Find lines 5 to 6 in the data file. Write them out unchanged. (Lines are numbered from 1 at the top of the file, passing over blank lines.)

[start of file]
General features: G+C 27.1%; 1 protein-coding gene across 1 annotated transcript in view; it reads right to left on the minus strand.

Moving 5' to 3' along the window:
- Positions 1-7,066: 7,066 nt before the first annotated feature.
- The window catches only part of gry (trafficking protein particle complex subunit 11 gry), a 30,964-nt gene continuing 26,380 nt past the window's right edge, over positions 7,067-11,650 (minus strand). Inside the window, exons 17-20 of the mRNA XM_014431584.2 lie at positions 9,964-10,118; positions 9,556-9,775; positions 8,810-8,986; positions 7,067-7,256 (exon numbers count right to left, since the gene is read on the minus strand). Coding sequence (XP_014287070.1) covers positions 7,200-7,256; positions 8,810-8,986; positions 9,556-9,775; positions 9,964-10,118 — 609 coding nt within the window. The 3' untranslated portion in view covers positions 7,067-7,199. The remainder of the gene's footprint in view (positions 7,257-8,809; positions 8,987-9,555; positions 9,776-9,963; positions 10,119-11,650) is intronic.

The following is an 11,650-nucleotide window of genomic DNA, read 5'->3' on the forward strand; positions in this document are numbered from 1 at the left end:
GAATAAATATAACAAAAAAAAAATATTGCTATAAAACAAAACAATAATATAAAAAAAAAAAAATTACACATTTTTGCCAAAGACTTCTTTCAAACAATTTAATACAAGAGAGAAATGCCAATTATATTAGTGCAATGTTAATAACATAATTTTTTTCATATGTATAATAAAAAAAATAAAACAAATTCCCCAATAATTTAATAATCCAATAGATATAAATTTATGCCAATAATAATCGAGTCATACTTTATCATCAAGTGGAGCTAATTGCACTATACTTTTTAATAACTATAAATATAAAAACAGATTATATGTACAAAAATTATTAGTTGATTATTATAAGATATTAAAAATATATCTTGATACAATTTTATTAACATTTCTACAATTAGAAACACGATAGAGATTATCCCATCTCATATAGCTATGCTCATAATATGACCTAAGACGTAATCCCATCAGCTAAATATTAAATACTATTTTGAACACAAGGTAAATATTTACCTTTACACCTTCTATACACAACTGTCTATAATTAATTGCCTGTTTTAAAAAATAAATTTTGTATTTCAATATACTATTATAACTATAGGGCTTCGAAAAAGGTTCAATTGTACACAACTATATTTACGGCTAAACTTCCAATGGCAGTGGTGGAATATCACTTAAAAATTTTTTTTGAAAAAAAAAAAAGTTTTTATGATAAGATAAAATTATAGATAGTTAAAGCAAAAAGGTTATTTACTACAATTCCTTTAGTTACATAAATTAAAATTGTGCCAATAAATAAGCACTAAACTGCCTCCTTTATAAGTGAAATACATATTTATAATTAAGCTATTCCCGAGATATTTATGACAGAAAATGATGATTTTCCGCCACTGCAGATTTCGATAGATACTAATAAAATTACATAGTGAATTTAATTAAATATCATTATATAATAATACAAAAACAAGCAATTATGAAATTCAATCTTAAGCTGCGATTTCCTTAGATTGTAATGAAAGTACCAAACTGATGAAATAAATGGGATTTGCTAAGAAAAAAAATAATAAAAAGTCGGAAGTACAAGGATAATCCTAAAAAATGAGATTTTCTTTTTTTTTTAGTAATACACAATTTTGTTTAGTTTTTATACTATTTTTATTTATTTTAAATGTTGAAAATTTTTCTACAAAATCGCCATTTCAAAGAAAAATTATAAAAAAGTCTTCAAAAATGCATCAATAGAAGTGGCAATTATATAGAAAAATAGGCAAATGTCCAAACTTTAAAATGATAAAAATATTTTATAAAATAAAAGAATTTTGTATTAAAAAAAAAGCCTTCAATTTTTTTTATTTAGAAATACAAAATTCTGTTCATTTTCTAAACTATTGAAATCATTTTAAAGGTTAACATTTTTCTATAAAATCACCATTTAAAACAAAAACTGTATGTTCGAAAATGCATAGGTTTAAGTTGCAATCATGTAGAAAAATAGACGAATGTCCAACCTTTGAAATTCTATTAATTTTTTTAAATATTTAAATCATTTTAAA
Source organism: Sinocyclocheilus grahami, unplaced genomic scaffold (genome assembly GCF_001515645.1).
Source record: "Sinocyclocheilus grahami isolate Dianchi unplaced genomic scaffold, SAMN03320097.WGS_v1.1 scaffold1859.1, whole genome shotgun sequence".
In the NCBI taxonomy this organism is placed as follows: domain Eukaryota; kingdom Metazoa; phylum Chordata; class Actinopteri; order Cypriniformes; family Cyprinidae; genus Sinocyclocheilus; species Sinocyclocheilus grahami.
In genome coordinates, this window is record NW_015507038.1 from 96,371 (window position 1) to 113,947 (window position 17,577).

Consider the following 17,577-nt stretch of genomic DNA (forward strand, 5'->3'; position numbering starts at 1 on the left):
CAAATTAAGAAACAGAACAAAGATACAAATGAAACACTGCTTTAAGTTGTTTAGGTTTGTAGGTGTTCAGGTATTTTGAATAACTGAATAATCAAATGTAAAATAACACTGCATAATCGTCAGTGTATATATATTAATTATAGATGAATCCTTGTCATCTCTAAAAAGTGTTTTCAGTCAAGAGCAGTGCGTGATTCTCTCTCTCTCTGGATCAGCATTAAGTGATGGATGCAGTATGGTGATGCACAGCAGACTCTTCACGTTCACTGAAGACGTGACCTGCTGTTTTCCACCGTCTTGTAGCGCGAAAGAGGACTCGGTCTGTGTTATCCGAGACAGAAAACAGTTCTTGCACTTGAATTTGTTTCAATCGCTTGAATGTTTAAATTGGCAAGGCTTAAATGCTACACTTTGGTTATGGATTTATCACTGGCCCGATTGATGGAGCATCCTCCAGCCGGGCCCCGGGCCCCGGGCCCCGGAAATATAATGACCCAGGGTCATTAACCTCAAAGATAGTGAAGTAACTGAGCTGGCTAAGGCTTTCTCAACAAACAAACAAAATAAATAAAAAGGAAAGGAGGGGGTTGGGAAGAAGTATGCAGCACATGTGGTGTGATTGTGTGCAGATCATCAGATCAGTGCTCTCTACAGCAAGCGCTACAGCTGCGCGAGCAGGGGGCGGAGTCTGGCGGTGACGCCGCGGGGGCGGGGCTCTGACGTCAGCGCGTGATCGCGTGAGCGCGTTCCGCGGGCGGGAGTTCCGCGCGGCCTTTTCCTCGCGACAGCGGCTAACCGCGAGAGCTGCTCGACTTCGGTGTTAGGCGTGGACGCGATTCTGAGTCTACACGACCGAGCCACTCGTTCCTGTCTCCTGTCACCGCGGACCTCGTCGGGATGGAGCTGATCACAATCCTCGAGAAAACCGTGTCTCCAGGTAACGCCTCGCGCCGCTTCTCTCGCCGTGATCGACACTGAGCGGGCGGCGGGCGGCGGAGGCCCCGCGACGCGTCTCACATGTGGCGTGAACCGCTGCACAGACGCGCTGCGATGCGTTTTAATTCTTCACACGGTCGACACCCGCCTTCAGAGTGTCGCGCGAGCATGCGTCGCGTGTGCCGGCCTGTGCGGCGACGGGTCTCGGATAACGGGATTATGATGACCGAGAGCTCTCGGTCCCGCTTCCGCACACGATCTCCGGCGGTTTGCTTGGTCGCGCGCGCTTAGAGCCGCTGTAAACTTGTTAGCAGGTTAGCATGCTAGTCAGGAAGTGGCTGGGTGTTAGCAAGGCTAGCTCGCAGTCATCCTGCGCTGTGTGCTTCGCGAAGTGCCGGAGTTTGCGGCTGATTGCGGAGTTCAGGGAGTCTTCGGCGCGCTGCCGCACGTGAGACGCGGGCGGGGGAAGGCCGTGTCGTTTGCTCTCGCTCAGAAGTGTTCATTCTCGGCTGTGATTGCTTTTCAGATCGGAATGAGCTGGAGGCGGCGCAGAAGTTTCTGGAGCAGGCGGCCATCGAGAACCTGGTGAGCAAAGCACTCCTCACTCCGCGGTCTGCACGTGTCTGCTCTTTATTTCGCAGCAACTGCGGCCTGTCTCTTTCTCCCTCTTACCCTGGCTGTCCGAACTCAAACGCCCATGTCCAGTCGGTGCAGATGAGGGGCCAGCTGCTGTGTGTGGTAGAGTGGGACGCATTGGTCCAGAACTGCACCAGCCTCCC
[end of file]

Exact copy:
The following is an 11,650-nucleotide window of genomic DNA, read 5'->3' on the forward strand; positions in this document are numbered from 1 at the left end:
GAATAAATATAACAAAAAAAAAATATTGCTATAAAACAAAACAATAATATAAAAAAAAAAAAATTACACATTTTTGCCAAAGACTTCTTTCAAACAATTTAATACAAGAGAGAAATGCCAATTATATTAGTGCAATGTTAATAACATAATTTTTTTCATATGTATAATAAAAAAAATAAAACAAATTCCCCAATAATTTAATAATCCAATAGATATAAATTTATGCCAATAATAATCGAGTCATACTTTATCATCAAGTGGAGCTAATTGCACTATACTTTTTAATAACTATAAATATAAAAACAGATTATATGTACAAAAATTATTAGTTGATTATTATAAGATATTAAAAATATATCTTGATACAATTTTATTAACATTTCTACAATTAGAAACACGATAGAGATTATCCCATCTCATATAGCTATGCTCATAATATGACCTAAGACGTAATCCCATCAGCTAAATATTAAATACTATTTTGAACACAAGGTAAATATTTACCTTTACACCTTCTATACACAACTGTCTATAATTAATTGCCTGTTTTAAAAAATAAATTTTGTATTTCAATATACTATTATAACTATAGGGCTTCGAAAAAGGTTCAATTGTACACAACTATATTTACGGCTAAACTTCCAATGGCAGTGGTGGAATATCACTTAAAAATTTTTTTTGAAAAAAAAAAAAGTTTTTATGATAAGATAAAATTATAGATAGTTAAAGCAAAAAGGTTATTTACTACAATTCCTTTAGTTACATAAATTAAAATTGTGCCAATAAATAAGCACTAAACTGCCTCCTTTATAAGTGAAATACATATTTATAATTAAGCTATTCCCGAGATATTTATGACAGAAAATGATGATTTTCCGCCACTGCAGATTTCGATAGATACTAATAAAATTACATAGTGAATTTAATTAAATATCATTATATAATAATACAAAAACAAGCAATTATGAAATTCAATCTTAAGCTGCGATTTCCTTAGATTGTAATGAAAGTACCAAACTGATGAAATAAATGGGATTTGCTAAGAAAAAAAATAATAAAAAGTCGGAAGTACAAGGATAATCCTAAAAAATGAGATTTTCTTTTTTTTTTAGTAATACACAATTTTGTTTAGTTTTTATACTATTTTTATTTATTTTAAATGTTGAAAATTTTTCTACAAAATCGCCATTTCAAAGAAAAATTATAAAAAAGTCTTCAAAAATGCATCAATAGAAGTGGCAATTATATAGAAAAATAGGCAAATGTCCAAACTTTAAAATGATAAAAATATTTTATAAAATAAAAGAATTTTGTATTAAAAAAAAAGCCTTCAATTTTTTTTATTTAGAAATACAAAATTCTGTTCATTTTCTAAACTATTGAAATCATTTTAAAGGTTAACATTTTTCTATAAAATCACCATTTAAAACAAAAACTGTATGTTCGAAAATGCATAGGTTTAAGTTGCAATCATGTAGAAAAATAGACGAATGTCCAACCTTTGAAATTCTATTAATTTTTTTAAATATTTAAATCATTTTAAA